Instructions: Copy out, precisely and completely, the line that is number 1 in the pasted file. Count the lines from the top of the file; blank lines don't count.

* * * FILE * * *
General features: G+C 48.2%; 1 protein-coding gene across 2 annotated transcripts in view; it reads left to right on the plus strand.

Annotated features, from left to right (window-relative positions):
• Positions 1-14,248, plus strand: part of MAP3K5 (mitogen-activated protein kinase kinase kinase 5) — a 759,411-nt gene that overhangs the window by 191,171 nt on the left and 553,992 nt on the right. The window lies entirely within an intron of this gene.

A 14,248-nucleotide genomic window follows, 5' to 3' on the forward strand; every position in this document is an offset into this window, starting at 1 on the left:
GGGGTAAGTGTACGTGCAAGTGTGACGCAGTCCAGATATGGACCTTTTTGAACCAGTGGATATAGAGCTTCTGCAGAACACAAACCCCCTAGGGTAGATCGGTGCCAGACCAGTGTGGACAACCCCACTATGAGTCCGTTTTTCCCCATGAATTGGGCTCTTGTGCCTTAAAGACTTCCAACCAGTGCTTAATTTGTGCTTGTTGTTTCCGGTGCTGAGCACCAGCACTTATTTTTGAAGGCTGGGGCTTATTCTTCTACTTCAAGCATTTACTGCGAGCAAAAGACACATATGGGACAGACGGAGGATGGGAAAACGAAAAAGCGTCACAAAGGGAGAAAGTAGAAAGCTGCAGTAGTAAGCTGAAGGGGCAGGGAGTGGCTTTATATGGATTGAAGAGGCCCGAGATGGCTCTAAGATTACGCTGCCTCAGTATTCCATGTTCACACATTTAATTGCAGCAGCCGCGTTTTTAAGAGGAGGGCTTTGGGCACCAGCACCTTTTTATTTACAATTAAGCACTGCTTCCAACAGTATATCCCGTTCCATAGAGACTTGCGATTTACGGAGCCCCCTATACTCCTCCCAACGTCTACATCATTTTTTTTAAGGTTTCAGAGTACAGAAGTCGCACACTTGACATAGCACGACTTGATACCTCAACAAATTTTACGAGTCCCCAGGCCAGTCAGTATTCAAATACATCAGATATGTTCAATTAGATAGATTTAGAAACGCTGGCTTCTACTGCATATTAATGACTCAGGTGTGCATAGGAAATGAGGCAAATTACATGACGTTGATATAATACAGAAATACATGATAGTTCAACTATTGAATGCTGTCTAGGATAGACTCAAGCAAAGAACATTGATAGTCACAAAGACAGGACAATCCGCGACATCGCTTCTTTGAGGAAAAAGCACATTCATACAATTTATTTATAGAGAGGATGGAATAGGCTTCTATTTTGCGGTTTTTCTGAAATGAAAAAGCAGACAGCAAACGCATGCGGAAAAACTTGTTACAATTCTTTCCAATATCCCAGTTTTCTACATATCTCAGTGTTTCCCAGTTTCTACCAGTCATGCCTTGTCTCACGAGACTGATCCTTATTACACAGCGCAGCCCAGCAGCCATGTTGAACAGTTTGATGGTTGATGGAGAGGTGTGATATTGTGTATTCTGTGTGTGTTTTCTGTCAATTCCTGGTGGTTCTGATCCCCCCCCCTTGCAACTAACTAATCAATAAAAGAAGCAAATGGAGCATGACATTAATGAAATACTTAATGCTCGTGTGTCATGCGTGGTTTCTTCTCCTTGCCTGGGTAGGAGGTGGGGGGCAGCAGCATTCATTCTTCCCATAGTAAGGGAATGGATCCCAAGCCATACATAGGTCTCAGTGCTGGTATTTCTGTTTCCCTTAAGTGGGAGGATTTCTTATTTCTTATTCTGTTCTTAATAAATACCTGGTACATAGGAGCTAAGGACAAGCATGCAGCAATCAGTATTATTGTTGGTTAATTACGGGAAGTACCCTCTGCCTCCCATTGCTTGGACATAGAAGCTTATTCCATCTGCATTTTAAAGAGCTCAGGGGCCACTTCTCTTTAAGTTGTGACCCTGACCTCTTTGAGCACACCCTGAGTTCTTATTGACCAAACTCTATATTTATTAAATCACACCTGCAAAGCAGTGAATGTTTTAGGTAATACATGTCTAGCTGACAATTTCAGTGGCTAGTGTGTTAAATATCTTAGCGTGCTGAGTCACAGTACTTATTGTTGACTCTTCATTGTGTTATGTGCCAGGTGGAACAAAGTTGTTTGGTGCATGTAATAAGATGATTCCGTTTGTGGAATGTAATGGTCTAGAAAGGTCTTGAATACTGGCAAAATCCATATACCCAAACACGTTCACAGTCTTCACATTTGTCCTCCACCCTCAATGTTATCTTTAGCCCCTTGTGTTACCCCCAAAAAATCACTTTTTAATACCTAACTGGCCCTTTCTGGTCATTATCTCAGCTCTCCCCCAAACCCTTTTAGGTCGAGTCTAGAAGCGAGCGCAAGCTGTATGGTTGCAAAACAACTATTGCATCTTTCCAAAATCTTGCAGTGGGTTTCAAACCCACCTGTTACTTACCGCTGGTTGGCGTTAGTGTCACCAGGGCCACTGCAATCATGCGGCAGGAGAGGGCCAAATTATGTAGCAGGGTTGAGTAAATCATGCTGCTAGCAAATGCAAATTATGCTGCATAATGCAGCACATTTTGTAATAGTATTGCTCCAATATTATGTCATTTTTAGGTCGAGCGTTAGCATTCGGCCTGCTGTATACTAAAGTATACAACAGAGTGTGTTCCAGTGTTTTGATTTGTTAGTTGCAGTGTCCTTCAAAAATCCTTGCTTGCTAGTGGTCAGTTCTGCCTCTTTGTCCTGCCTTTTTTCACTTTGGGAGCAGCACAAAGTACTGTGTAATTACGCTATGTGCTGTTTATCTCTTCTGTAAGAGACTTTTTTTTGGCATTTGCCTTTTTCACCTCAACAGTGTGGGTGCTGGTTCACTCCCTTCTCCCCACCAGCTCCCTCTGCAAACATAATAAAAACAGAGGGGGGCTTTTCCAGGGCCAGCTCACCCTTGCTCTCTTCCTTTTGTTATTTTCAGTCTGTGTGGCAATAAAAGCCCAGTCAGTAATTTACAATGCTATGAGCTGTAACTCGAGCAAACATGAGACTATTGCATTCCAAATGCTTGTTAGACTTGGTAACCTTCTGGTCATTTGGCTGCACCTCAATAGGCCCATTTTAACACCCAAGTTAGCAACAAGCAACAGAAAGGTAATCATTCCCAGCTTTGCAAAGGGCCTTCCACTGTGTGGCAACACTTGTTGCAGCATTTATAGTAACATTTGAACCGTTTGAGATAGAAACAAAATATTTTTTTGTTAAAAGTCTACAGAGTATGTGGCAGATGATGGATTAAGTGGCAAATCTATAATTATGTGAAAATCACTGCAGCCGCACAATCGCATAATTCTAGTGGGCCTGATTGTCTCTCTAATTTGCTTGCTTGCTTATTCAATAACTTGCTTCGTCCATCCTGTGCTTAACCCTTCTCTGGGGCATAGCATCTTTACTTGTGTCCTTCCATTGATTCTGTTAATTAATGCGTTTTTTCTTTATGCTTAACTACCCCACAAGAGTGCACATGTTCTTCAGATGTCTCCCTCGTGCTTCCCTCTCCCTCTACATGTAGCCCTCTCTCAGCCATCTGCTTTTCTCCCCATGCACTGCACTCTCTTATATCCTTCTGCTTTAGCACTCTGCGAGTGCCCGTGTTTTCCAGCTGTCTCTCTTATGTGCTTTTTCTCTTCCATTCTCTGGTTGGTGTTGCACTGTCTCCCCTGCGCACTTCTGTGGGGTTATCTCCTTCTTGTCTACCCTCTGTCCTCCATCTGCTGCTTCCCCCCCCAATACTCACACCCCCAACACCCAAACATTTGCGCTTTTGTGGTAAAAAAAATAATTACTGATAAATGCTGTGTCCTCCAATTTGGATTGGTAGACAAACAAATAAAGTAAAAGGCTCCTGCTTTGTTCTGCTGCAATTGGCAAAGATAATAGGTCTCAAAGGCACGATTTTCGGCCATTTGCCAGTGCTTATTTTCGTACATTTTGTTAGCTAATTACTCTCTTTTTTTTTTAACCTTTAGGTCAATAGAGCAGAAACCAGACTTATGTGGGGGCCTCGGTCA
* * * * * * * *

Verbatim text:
General features: G+C 48.2%; 1 protein-coding gene across 2 annotated transcripts in view; it reads left to right on the plus strand.